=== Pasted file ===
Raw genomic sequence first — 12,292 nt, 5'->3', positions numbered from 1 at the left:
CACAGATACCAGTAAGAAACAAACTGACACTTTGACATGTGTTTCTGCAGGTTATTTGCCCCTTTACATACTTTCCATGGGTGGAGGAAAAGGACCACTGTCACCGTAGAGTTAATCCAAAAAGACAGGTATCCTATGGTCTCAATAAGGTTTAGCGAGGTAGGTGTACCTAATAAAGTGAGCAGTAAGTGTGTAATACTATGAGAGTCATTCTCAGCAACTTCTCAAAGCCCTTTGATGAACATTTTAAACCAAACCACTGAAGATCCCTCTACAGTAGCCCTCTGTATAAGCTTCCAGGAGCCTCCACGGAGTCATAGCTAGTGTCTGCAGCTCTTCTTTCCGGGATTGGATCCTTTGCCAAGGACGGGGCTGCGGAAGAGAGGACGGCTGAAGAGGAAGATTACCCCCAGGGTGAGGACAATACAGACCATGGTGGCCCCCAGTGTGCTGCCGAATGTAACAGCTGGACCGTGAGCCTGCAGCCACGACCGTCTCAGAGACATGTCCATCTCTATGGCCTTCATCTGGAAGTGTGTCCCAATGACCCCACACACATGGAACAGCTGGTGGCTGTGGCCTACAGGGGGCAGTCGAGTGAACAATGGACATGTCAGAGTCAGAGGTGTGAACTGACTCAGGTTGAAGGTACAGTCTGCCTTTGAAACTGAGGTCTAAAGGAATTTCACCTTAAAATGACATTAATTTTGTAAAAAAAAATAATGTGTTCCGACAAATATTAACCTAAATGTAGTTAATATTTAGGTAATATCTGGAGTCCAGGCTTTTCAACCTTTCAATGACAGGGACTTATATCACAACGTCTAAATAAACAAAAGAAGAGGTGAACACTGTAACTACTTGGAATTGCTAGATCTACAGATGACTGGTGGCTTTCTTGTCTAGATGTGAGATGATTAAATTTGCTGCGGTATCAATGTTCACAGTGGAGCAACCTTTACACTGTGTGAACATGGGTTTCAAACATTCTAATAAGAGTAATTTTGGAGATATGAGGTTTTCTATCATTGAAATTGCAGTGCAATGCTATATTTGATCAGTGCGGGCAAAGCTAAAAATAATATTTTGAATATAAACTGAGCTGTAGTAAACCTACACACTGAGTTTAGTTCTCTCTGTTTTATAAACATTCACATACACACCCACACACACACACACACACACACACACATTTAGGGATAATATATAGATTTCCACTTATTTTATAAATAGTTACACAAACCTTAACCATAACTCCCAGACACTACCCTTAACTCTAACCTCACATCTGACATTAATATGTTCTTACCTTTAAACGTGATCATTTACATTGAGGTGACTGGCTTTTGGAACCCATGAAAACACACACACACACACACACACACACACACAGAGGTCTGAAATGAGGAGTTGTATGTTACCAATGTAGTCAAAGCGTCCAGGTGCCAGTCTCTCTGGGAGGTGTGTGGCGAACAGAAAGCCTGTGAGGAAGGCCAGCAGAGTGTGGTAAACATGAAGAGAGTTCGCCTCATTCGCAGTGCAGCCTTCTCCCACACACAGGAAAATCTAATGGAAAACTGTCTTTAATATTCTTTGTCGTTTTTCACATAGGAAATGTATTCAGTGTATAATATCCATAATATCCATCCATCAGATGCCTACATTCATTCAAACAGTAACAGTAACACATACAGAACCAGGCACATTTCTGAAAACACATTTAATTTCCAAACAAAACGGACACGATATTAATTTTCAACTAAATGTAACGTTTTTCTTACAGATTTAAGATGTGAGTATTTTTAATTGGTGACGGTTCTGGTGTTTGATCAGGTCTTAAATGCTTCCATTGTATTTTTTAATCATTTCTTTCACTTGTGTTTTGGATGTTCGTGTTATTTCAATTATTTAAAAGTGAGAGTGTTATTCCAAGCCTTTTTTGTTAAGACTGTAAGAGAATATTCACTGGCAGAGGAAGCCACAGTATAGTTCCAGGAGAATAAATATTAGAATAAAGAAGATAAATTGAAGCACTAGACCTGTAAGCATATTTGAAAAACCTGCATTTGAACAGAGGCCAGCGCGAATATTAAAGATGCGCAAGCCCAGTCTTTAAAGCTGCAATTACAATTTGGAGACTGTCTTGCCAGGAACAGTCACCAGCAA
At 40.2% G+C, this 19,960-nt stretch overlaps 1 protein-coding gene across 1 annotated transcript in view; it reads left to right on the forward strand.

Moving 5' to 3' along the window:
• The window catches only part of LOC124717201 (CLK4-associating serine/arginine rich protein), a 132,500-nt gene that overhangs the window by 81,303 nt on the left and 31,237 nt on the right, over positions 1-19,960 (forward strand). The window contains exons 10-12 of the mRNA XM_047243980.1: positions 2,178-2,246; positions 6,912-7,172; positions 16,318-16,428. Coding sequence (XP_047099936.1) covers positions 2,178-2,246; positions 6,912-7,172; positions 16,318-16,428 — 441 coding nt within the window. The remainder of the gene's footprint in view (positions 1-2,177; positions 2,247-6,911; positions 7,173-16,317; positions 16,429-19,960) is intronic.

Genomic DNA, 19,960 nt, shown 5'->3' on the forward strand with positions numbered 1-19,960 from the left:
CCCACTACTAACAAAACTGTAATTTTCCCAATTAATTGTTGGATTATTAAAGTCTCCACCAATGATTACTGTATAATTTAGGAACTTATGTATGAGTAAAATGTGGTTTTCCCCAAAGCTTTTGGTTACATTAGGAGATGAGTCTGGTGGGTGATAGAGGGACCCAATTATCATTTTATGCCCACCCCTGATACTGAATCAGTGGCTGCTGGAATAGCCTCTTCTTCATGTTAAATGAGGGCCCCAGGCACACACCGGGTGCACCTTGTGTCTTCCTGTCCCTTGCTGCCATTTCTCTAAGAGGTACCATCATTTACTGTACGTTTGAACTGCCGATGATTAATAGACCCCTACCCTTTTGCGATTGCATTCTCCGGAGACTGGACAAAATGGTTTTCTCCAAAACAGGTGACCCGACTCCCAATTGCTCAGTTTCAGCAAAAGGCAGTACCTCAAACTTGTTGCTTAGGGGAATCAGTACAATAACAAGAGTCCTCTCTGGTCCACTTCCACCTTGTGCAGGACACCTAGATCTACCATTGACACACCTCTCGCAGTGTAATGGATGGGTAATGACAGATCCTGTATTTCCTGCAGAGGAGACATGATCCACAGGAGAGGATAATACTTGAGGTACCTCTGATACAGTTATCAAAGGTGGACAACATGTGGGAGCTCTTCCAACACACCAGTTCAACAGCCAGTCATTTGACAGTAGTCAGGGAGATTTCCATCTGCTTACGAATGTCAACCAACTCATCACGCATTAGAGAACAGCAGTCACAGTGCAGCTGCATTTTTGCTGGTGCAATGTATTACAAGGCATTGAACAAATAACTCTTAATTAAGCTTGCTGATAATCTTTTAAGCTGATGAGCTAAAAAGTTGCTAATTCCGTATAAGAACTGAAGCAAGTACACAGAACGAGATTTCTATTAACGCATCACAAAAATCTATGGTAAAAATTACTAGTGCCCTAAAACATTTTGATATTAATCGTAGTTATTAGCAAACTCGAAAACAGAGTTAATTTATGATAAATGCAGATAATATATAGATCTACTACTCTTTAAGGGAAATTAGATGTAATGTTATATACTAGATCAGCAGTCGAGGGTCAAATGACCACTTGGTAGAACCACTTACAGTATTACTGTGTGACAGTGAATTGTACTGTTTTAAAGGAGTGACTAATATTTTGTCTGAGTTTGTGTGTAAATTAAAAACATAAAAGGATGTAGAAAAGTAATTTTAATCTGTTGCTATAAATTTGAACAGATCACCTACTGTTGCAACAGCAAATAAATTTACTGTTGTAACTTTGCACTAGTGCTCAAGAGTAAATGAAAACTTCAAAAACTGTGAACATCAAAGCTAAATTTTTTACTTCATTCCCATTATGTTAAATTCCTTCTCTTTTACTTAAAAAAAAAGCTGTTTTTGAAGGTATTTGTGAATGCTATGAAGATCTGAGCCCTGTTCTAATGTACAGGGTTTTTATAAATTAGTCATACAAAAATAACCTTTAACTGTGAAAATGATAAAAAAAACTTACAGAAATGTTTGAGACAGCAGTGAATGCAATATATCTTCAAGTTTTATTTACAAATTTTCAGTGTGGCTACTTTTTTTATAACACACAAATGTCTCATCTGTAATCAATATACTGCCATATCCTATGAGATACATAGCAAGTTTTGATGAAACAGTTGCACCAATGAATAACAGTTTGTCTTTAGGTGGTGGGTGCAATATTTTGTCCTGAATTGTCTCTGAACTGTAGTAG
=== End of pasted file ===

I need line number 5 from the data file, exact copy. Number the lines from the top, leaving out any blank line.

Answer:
• The window catches only part of LOC124717201 (CLK4-associating serine/arginine rich protein), a 132,500-nt gene that overhangs the window by 81,303 nt on the left and 31,237 nt on the right, over positions 1-19,960 (forward strand). The window contains exons 10-12 of the mRNA XM_047243980.1: positions 2,178-2,246; positions 6,912-7,172; positions 16,318-16,428. Coding sequence (XP_047099936.1) covers positions 2,178-2,246; positions 6,912-7,172; positions 16,318-16,428 — 441 coding nt within the window. The remainder of the gene's footprint in view (positions 1-2,177; positions 2,247-6,911; positions 7,173-16,317; positions 16,429-19,960) is intronic.